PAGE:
Diabetes mellitus is a metabolic disorder of chronic hyperglycemia characterized by disturbance of carbohydrate, protein and fat metabolism resulting from an insulin deficiency with dysfunction in the organ system.
In other words, Diabetes mellitus is a disease that causes high blood sugar and it occurs when there is a problem with insulin in the body; a hormone that regulates blood sugar level.
One of the most common, serious and potentially life-threatening complications of diabetes is diabetic foot ulcer. It is also a common cause of lower extremity amputation (LEA) in severe cases.
“It is estimated that persons with diabetes mellitus have a 25% chance of developing diabetic foot ulcer.”
Diabetic foot ulcers or wounds refers to a break in the continuity of the skin’s epithelium (layers). It is of great concern as it most often involves the full thickness of the skin and sometimes beyond; going deep into muscle or bone. It largely occurs in areas below the ankle joint in individuals living with diabetes mellitus.
“Foot ulcers affect 1 in 10 persons living with diabetes.”
DFU’s result from the interaction between the foot in question, repeated mini- injuries to the foot and an overall infection of the wound created. The major problem with diabetic foot ulcers is that they tend to heal slowly or may fail to heal completely and are extremely prone to infection. This results in ischemia, tissue death and finally, gangrene.
When this happens, amputation is necessary to salvage the affected limb and provide a window for future ambulation (chance to walk) without difficulty and pain using a prosthesis (artificial limb).
If I am diabetic, what predisposes me to having or developing a foot ulcer?
Majorly, poor glycemic control, advancing age, presence of neuropathy and peripheral vascular disease top the list of predisposing factors.
Peripheral Neuropathy: weakness, numbness, loss of sensation and pain from nerve damage, usually occurring in the hands and feet.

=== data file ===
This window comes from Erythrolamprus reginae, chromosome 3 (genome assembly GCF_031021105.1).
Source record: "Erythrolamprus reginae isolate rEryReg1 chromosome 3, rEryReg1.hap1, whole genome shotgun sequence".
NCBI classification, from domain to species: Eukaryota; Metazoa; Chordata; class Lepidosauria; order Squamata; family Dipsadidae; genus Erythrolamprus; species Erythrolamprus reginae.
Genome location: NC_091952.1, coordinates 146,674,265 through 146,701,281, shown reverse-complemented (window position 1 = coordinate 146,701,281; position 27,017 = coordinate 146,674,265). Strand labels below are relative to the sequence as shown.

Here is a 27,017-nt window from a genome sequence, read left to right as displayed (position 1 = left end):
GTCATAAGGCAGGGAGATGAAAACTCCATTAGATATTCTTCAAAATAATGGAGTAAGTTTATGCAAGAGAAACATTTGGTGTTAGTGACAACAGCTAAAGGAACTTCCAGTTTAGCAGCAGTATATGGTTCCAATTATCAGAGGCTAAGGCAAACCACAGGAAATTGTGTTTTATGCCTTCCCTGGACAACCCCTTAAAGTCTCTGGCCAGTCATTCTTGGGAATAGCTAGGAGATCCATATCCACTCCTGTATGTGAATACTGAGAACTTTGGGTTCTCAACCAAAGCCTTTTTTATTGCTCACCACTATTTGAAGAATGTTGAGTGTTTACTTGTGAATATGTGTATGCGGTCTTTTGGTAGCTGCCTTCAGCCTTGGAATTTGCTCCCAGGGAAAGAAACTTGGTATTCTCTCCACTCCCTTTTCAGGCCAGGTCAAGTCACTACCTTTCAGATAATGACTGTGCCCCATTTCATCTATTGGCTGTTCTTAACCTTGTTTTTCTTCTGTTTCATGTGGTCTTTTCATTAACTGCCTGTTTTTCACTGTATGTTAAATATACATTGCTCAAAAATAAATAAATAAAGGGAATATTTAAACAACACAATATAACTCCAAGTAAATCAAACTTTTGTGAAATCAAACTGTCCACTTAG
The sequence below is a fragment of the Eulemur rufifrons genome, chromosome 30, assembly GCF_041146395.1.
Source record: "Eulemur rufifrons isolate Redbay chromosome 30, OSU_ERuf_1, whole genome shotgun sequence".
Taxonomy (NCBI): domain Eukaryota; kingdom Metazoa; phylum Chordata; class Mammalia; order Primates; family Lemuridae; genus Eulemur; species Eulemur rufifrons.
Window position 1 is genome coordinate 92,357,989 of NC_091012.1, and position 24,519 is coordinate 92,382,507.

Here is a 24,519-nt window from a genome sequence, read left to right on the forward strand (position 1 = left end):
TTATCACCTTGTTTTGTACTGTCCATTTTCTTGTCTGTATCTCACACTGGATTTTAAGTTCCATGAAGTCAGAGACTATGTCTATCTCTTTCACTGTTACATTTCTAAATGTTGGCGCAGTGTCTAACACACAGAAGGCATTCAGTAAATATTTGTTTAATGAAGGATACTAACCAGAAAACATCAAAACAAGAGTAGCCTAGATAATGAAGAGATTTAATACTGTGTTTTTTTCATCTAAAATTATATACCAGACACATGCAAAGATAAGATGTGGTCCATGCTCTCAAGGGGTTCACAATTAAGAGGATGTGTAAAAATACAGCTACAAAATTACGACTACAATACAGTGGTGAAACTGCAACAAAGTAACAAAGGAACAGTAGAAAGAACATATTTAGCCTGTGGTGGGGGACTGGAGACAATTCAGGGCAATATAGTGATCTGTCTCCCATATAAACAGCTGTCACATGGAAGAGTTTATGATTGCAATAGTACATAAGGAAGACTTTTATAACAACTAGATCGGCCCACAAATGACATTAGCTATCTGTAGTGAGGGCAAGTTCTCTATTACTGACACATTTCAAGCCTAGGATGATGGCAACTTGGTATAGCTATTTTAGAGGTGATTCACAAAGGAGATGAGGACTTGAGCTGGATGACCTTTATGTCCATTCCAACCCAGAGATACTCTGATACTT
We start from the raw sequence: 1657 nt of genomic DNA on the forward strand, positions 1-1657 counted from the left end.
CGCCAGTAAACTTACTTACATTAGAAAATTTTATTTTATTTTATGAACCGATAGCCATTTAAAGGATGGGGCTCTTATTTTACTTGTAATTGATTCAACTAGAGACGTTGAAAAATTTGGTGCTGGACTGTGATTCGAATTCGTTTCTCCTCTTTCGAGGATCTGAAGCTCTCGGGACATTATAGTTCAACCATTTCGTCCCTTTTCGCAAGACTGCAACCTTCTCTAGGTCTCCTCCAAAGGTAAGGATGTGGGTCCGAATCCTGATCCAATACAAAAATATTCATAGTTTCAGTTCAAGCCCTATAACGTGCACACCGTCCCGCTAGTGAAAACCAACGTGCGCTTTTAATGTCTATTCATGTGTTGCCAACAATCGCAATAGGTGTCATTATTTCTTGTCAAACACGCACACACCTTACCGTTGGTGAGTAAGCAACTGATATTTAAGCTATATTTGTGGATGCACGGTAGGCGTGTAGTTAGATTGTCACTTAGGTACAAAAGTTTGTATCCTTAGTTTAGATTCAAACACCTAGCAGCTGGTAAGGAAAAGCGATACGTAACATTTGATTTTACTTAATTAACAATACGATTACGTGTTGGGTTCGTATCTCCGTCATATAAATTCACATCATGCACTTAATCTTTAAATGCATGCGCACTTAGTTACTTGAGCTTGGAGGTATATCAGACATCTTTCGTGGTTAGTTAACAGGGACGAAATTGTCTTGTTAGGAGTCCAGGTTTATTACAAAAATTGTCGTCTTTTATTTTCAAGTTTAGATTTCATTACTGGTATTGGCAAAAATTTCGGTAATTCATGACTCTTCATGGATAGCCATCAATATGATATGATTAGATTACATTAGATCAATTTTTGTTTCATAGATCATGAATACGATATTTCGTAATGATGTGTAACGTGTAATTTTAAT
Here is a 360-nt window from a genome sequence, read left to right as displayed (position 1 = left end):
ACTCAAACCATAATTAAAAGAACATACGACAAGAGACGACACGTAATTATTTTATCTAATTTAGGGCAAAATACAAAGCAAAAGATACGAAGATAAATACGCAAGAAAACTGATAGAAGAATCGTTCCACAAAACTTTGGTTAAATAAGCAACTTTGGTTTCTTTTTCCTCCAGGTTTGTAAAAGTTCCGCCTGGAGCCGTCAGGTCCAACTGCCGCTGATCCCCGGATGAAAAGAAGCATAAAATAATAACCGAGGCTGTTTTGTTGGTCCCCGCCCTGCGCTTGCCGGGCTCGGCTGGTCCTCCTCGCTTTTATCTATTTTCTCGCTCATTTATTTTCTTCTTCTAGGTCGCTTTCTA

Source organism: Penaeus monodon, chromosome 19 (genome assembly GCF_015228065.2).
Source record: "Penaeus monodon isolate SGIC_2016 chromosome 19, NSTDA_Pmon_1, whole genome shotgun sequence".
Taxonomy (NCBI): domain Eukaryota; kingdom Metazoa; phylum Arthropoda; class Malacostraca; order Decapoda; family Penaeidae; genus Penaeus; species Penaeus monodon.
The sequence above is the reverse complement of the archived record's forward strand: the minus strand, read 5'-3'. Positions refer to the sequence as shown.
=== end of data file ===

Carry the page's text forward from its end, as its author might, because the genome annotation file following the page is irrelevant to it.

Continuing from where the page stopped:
Peripheral vascular or arterial disease: a circulatory condition in which narrowed blood vessels reduce blood flow to the limbs. It is also a sign of atherosclerosis which is the presence of fatty and calcium deposit building up in the walls of blood vessels.
Peripheral neuropathy in the lower limbs predisposes diabetics to develop foot ulcers by causing a loss of the protective sensation in the foot and formation of foot deformities which impede or hinder movement, weight-bearing, callous formation and eventually lead to ulceration.
“Although DFU’s are the most common complication of diabetes, they are also the most preventable!”
Prevention is key in the management DFU all over the world and Knowledge on appropriate foot care is absolutely empirical. Here are a few tips on how to prevent diabetic foot ulcers:
- Daily foot check or inspection for wounds no matter how little.
- Daily foot moisturizing to combat dryness or flakiness.
- Regular toenail cutting.
- Wearing well-fitted footwear; not too tight and not too loose. Just perfect.
- Blood sugar control at all times.
- Smoking cessation.
- Lifestyle and diet modification/control.
Uloko A.E, Musa B.M, Ramalan M.A, Gezawa I.D, Puepet F.H, Uloko A.T, Borodo M.M, Sada K.B. Prevalence and risk factors for diabetes mellitus in Nigeria: A systematic review and meta-analysis. Diabetes therapy Journal (2018) 9:1307-1316.
Ugwu E, Adeleye O, Gezawa I, Okpe I, Enamino M, Ezeani I. Burden of diabetic foot in Nigeria: current evidence from the multi-centre evaluation of diabetic foot ulcer in Nigeria. World Journal of Diabetes 2019, March 15; 10 (3): 200-211.
Raimi T.H, Fasanmade O.A. Precipitating factors for diabetic foot ulcer in a Nigerian tertiary hospital. European Journal of biology and medical science research vol. 6, No 2, pp. 21-28, May 2018.